Lin et al investigate the potential mediators of the causal pathway in the association of low educational attainment with incident HF among a general population in the ARIC cohort. They show an inverse association between educational attainment and HF risk in a total of 12,109 participants with median follow-up of 25 years: hazard ratio (95% confidence interval) of incident HF was 1.41 (1.26–1.57) for low educational attainment, and 1.13 (1.02–1.25) for medium educational attainment, compared with high educational attainment after adjustment for possible confounders. In addition to these confirmatory findings, they report that the association was partially mediated by income, waist-to-hip ratio (obesity), current smoking, body mass index (BMI; obesity), current drinking, sports and physical activity, each of which separately explained 24.3%, 20.2%, 13.8%, 10.1%, 7.7%, 7.3% and 4.5% of the relationship, according to their mediation analysis. Those mediators in combination contributed 56.3% to the total effect of low-to-medium educational attainment on HF risk. The authors concluded that lower educational attainment was associated with increased risk of HF, and income, obesity and current smoking mediated a great proportion of the total effect of the association.
We are concerned, however, about the validity of the authors’ path diagram for the following reasons: lack of dietary components especially those linked to elevated blood pressure (i.e., high sodium and low potassium intake), placing income and other candidate mediators at the same level/time point in the pathway, dual inclusion of BMI and waist-hip ratio as potential mediators despite no direct evidence supporting waist-hip ratio being an independent risk factor from BMI for HF. Owing to those concerns, we are unsure whether we should take the authors’ estimates at their face value. Based on their findings, they propose “comprehensive lifestyle interventions targeting weight loss”, “interventions targeting smoking cessation, such as cessation counseling and pre-cessation medication use.” We agree on the importance of such interventions to lower the risk of not only HF but also other chronic diseases. At the same time, however, we also know that people in low SES are more difficult to be recruited to general population interventions, and they achieve poorer behavioral change following interventions, resulting in poorer health outcomes compared with more affluent participants.7 Because the motivation behind conducting mediation analysis is to improve our understanding of the mechanism(s) through which exposure causes outcome,8 research utilizing mediation analysis should be tailored to identify mediators on which an effective intervention can be administered to improve health outcomes in the context of modern public health. The central questions for such research are 2-fold: “Why people in low SES have worse health outcomes?”, and “What are the targets of effective intervention for better health?”.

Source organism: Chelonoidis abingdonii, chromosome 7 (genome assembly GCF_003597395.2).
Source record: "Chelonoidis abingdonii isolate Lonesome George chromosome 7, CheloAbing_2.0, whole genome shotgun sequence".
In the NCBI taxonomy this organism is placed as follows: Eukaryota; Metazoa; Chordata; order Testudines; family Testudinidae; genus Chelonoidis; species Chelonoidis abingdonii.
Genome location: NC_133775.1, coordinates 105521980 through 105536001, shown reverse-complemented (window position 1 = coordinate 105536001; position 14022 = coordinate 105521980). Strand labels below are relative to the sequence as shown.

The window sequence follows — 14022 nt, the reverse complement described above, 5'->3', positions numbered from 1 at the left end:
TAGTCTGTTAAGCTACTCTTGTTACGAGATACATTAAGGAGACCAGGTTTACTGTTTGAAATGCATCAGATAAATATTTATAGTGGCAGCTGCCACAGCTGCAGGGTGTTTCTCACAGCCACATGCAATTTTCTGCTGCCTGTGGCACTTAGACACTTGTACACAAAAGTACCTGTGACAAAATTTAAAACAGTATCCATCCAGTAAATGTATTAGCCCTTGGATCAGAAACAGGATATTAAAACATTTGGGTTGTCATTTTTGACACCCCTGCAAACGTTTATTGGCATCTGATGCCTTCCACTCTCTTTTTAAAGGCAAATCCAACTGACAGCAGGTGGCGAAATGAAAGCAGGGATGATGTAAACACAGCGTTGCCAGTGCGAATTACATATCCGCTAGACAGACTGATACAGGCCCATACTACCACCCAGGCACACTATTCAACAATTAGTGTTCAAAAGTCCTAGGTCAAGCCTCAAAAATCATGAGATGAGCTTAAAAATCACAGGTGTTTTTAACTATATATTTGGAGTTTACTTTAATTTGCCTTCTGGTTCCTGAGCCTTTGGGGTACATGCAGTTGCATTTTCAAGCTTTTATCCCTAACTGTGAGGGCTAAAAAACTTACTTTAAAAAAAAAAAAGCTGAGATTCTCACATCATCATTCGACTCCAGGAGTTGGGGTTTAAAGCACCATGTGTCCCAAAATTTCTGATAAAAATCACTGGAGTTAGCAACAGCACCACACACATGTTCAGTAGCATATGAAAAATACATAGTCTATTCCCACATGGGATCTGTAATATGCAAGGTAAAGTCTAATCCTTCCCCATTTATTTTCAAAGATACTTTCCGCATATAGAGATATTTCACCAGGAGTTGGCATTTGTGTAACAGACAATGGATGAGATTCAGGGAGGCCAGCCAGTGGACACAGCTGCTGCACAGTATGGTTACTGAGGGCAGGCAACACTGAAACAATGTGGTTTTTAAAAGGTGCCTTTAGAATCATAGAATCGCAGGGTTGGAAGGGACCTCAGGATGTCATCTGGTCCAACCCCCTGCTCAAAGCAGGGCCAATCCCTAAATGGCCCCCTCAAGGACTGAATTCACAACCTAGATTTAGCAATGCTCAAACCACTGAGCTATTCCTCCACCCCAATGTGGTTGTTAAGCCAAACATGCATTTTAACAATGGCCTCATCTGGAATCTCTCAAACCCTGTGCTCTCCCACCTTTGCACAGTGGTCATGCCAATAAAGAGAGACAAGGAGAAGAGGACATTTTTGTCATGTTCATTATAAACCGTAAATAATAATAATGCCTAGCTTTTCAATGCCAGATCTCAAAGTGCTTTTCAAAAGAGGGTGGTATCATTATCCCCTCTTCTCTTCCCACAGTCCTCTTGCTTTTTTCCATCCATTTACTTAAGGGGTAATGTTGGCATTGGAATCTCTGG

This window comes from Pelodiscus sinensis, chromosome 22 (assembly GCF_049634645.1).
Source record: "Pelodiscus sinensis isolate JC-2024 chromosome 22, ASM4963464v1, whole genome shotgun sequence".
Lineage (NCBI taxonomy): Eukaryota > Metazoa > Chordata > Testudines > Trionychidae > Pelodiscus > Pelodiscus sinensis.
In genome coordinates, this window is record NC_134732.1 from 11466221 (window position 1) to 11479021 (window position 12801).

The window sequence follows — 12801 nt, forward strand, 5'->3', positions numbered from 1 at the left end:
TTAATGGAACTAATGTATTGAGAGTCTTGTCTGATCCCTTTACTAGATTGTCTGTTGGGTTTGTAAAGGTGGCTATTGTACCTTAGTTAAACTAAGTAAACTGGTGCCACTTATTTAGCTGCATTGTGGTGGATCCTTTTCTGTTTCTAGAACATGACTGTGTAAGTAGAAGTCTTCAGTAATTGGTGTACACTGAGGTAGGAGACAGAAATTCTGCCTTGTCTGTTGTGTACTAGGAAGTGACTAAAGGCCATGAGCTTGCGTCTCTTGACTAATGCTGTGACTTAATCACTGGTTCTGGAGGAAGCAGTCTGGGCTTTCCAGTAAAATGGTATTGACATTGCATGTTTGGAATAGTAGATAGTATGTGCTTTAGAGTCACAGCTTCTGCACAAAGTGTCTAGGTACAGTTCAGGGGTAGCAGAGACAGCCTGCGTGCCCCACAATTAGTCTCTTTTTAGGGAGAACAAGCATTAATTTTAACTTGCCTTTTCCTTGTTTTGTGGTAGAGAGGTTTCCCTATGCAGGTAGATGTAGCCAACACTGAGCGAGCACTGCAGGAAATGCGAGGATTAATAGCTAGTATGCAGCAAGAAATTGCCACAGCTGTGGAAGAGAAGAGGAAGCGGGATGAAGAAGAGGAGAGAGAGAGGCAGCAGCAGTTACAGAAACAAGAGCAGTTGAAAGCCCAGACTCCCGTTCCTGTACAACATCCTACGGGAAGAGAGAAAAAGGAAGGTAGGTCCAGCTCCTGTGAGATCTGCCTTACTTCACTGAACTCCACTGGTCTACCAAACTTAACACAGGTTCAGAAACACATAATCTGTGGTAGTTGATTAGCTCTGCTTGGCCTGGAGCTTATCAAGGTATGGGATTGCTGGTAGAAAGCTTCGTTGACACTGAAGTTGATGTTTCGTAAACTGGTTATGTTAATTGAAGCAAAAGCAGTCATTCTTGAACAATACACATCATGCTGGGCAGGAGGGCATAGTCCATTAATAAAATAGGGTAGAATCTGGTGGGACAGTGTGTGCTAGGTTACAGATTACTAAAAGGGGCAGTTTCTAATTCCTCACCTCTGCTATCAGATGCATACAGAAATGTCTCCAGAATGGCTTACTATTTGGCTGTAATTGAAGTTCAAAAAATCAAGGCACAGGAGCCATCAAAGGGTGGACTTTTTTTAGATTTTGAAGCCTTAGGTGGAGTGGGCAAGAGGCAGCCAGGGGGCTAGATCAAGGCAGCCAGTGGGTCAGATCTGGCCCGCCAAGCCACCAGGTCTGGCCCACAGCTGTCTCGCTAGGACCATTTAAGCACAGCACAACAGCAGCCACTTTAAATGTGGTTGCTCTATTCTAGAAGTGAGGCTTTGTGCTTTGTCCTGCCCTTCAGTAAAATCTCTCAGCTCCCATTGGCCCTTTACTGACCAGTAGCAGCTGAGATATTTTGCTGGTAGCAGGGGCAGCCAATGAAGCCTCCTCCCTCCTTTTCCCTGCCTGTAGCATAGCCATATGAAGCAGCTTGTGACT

As the authors and other ARIC investigators speculated, deprived residential area, fewer social resources, less problem-solving ability/learned effectiveness and less personal control, all may attribute to worse health in the people with low SES.9 In future research, therefore, we suggest those factors along with other novel ones be evaluated as potential mediators and targets for effective interventions. Lin et al’s work is a good start, but there is much to do in closing the health gap across the SES groups. Well-shaped study questions are very much in need for future research in the area.